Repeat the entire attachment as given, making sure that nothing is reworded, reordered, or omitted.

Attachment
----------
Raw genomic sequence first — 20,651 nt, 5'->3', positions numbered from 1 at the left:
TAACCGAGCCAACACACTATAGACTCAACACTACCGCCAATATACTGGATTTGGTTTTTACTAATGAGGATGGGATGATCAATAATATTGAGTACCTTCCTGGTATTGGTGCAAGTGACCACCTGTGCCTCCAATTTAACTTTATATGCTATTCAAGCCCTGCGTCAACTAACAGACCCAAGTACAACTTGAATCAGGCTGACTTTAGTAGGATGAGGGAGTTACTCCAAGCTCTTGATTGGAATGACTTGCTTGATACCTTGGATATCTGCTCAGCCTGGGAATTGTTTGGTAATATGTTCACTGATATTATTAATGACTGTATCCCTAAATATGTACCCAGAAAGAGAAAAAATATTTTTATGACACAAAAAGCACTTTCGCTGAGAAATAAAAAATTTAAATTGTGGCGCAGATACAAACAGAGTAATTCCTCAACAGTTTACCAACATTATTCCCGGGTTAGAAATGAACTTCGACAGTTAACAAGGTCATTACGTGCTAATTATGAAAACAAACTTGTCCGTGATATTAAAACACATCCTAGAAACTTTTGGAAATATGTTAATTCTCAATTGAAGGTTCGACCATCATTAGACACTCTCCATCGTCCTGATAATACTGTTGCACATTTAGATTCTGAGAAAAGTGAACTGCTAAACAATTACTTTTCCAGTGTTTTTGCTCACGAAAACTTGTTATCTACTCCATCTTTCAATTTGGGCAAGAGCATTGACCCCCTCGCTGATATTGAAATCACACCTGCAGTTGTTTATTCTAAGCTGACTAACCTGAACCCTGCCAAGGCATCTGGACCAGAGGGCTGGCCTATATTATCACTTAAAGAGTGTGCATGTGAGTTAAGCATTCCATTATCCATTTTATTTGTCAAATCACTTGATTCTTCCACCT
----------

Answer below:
Raw genomic sequence first — 20,651 nt, 5'->3', positions numbered from 1 at the left:
TAACCGAGCCAACACACTATAGACTCAACACTACCGCCAATATACTGGATTTGGTTTTTACTAATGAGGATGGGATGATCAATAATATTGAGTACCTTCCTGGTATTGGTGCAAGTGACCACCTGTGCCTCCAATTTAACTTTATATGCTATTCAAGCCCTGCGTCAACTAACAGACCCAAGTACAACTTGAATCAGGCTGACTTTAGTAGGATGAGGGAGTTACTCCAAGCTCTTGATTGGAATGACTTGCTTGATACCTTGGATATCTGCTCAGCCTGGGAATTGTTTGGTAATATGTTCACTGATATTATTAATGACTGTATCCCTAAATATGTACCCAGAAAGAGAAAAAATATTTTTATGACACAAAAAGCACTTTCGCTGAGAAATAAAAAATTTAAATTGTGGCGCAGATACAAACAGAGTAATTCCTCAACAGTTTACCAACATTATTCCCGGGTTAGAAATGAACTTCGACAGTTAACAAGGTCATTACGTGCTAATTATGAAAACAAACTTGTCCGTGATATTAAAACACATCCTAGAAACTTTTGGAAATATGTTAATTCTCAATTGAAGGTTCGACCATCATTAGACACTCTCCATCGTCCTGATAATACTGTTGCACATTTAGATTCTGAGAAAAGTGAACTGCTAAACAATTACTTTTCCAGTGTTTTTGCTCACGAAAACTTGTTATCTACTCCATCTTTCAATTTGGGCAAGAGCATTGACCCCCTCGCTGATATTGAAATCACACCTGCAGTTGTTTATTCTAAGCTGACTAACCTGAACCCTGCCAAGGCATCTGGACCAGAGGGCTGGCCTATATTATCACTTAAAGAGTGTGCATGTGAGTTAAGCATTCCATTATCCATTTTATTTGTCAAATCACTTGATTCTTCCACCT